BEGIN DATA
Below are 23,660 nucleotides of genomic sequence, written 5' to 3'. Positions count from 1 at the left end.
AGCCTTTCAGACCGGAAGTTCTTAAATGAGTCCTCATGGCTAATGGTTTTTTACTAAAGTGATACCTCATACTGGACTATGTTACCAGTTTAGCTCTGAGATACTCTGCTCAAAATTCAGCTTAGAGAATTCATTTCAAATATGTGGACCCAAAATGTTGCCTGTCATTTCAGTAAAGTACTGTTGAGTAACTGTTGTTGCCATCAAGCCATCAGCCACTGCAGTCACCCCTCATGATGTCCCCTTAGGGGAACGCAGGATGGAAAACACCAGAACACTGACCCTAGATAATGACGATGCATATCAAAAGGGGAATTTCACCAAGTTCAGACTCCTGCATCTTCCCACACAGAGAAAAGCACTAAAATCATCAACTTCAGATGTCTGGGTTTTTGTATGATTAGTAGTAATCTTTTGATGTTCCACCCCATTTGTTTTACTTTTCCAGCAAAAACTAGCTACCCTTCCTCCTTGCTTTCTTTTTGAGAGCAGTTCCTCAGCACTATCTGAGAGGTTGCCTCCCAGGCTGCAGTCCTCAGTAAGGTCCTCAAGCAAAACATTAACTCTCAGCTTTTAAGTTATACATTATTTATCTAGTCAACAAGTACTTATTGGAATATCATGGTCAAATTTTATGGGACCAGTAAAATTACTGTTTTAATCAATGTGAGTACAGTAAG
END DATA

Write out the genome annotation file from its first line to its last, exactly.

Below are 23,660 nucleotides of genomic sequence, written 5' to 3'. Positions count from 1 at the left end.
AGCCTTTCAGACCGGAAGTTCTTAAATGAGTCCTCATGGCTAATGGTTTTTTACTAAAGTGATACCTCATACTGGACTATGTTACCAGTTTAGCTCTGAGATACTCTGCTCAAAATTCAGCTTAGAGAATTCATTTCAAATATGTGGACCCAAAATGTTGCCTGTCATTTCAGTAAAGTACTGTTGAGTAACTGTTGTTGCCATCAAGCCATCAGCCACTGCAGTCACCCCTCATGATGTCCCCTTAGGGGAACGCAGGATGGAAAACACCAGAACACTGACCCTAGATAATGACGATGCATATCAAAAGGGGAATTTCACCAAGTTCAGACTCCTGCATCTTCCCACACAGAGAAAAGCACTAAAATCATCAACTTCAGATGTCTGGGTTTTTGTATGATTAGTAGTAATCTTTTGATGTTCCACCCCATTTGTTTTACTTTTCCAGCAAAAACTAGCTACCCTTCCTCCTTGCTTTCTTTTTGAGAGCAGTTCCTCAGCACTATCTGAGAGGTTGCCTCCCAGGCTGCAGTCCTCAGTAAGGTCCTCAAGCAAAACATTAACTCTCAGCTTTTAAGTTATACATTATTTATCTAGTCAACAAGTACTTATTGGAATATCATGGTCAAATTTTATGGGACCAGTAAAATTACTGTTTTAATCAATGTGAGTACAGTAAG